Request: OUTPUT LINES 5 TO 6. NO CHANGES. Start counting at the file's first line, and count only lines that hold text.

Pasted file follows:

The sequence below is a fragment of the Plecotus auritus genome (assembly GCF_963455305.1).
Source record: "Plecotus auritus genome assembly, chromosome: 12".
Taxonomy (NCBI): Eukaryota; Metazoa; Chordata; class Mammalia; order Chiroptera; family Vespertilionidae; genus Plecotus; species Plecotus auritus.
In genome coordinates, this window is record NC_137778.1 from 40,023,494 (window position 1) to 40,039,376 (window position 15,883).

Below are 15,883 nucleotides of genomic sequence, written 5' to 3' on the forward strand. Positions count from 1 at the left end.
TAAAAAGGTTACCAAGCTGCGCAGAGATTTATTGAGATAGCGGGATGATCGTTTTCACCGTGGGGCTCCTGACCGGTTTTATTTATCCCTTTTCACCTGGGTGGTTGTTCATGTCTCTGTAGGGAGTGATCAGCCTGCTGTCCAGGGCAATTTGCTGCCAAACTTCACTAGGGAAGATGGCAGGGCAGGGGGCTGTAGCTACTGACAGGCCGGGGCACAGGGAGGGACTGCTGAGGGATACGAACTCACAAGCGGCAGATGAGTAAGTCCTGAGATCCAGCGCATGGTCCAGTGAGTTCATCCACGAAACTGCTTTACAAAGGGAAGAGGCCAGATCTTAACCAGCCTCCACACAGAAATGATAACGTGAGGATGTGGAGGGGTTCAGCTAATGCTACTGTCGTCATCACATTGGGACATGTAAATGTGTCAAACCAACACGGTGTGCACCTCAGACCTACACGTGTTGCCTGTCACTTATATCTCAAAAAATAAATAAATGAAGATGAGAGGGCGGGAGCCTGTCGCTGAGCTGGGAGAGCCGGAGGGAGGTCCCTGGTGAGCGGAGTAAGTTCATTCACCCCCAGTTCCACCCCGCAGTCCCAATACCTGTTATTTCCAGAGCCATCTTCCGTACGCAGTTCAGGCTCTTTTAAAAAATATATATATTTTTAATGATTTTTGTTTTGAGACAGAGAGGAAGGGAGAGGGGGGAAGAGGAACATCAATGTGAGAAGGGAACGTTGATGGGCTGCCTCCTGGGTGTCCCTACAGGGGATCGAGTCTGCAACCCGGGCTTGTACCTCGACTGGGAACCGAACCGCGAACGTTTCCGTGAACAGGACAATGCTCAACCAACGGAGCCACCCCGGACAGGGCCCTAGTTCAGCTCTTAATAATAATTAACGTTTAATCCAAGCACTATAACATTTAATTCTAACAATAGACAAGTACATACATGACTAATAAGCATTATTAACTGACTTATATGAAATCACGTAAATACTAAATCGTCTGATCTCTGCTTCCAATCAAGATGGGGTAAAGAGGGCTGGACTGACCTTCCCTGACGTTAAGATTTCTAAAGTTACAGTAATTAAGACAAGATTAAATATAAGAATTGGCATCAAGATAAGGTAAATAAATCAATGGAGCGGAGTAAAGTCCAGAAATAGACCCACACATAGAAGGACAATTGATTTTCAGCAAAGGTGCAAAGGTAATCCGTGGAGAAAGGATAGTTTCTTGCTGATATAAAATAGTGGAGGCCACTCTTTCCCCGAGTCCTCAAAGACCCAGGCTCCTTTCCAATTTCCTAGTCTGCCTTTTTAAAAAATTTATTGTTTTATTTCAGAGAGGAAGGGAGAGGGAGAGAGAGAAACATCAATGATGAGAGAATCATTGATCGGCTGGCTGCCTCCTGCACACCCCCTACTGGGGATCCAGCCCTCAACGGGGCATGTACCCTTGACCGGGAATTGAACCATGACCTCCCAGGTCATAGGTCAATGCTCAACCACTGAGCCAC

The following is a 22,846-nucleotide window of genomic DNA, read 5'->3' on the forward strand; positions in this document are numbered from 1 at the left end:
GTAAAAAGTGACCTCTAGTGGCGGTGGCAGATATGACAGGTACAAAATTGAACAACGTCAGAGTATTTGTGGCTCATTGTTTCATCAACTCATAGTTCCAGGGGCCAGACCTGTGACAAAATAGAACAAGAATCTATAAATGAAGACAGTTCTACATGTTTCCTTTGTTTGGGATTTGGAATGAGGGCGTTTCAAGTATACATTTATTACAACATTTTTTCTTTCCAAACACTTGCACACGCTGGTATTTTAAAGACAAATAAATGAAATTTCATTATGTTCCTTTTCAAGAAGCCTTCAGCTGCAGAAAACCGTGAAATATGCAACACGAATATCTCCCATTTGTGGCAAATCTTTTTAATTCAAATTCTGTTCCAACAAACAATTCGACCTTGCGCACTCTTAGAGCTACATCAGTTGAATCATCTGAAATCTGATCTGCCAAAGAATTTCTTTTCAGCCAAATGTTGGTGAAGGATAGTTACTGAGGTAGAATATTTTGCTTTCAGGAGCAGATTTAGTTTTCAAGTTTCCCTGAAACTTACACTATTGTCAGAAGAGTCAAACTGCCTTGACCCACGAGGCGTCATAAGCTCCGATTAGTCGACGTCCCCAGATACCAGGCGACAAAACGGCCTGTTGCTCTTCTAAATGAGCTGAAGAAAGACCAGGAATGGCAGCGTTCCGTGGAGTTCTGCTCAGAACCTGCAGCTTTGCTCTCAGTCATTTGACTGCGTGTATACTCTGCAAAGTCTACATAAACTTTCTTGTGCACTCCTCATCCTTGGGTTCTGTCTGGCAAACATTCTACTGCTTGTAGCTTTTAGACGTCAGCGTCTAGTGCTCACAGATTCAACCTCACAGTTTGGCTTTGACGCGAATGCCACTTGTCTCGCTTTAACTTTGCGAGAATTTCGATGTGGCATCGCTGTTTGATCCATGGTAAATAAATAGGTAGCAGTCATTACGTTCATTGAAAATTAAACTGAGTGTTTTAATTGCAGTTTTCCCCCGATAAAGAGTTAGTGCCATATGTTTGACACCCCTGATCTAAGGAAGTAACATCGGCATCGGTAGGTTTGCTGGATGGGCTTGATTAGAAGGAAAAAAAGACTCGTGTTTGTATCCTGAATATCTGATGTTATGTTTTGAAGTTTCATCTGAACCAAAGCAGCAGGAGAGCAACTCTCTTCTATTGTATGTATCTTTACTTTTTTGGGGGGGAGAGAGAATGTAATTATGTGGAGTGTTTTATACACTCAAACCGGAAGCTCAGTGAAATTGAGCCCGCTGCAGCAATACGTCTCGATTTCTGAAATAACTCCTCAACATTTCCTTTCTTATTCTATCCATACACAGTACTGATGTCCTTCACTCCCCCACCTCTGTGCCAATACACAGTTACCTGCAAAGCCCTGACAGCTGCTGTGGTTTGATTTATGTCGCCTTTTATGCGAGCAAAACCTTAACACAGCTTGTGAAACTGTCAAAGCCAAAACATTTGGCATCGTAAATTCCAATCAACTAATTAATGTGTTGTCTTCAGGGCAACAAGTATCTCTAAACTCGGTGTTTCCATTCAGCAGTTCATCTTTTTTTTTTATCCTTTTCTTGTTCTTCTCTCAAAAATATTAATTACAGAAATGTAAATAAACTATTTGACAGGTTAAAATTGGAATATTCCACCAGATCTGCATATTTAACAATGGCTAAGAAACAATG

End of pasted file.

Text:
Below are 15,883 nucleotides of genomic sequence, written 5' to 3' on the forward strand. Positions count from 1 at the left end.
TAAAAAGGTTACCAAGCTGCGCAGAGATTTATTGAGATAGCGGGATGATCGTTTTCACCGTGGGGCTCCTGACCGGTTTTATTTATCCCTTTTCACCTGGGTGGTTGTTCATGTCTCTGTAGGGAGTGATCAGCCTGCTGTCCAGGGCAATTTGCTGCCAAACTTCACTAGGGAAGATGGCAGGGCAGGGGGCTGTAGCTACTGACAGGCCGGGGCACAGGGAGGGACTGCTGAGGGATACGAACTCACAAGCGGCAGATGAGTAAGTCCTGAGATCCAGCGCATGGTCCAGTGAGTTCATCCACGAAACTGCTTTACAAAGGGAAGAGGCCAGATCTTAACCAGCCTCCACACAGAAATGATAACGTGAGGATGTGGAGGGGTTCAGCTAATGCTACTGTCGTCATCACATTGGGACATGTAAATGTGTCAAACCAACACGGTGTGCACCTCAGACCTACACGTGTTGCCTGTCACTTATATCTCAAAAAATAAATAAATGAAGATGAGAGGGCGGGAGCCTGTCGCTGAGCTGGGAGAGCCGGAGGGAGGTCCCTGGTGAGCGGAGTAAGTTCATTCACCCCCAGTTCCACCCCGCAGTCCCAATACCTGTTATTTCCAGAGCCATCTTCCGTACGCAGTTCAGGCTCTTTTAAAAAATATATATATTTTTAATGATTTTTGTTTTGAGACAGAGAGGAAGGGAGAGGGGGGAAGAGGAACATCAATGTGAGAAGGGAACGTTGATGGGCTGCCTCCTGGGTGTCCCTACAGGGGATCGAGTCTGCAACCCGGGCTTGTACCTCGACTGGGAACCGAACCGCGAACGTTTCCGTGAACAGGACAATGCTCAACCAACGGAGCCACCCCGGACAGGGCCCTAGTTCAGCTCTTAATAATAATTAACGTTTAATCCAAGCACTATAACATTTAATTCTAACAATAGACAAGTACATACATGACTAATAAGCATTATTAACTGACTTATATGAAATCACGTAAATACTAAATCGTCTGATCTCTGCTTCCAATCAAGATGGGGTAAAGAGGGCTGGACTGACCTTCCCTGACGTTAAGATTTCTAAAGTTACAGTAATTAAGACAAGATTAAATATAAGAATTGGCATCAAGATAAGGTAAATAAATCAATGGAGCGGAGTAAAGTCCAGAAATAGACCCACACATAGAAGGACAATTGATTTTCAGCAAAGGTGCAAAGGTAATCCGTGGAGAAAGGATAGTTTCTTGCTGATATAAAATAGTGGAGGCCACTCTTTCCCCGAGTCCTCAAAGACCCAGGCTCCTTTCCAATTTCCTAGTCTGCCTTTTTAAAAAATTTATTGTTTTATTTCAGAGAGGAAGGGAGAGGGAGAGAGAGAAACATCAATGATGAGAGAATCATTGATCGGCTGGCTGCCTCCTGCACACCCCCTACTGGGGATCCAGCCCTCAACGGGGCATGTACCCTTGACCGGGAATTGAACCATGACCTCCCAGGTCATAGGTCAATGCTCAACCACTGAGCCAC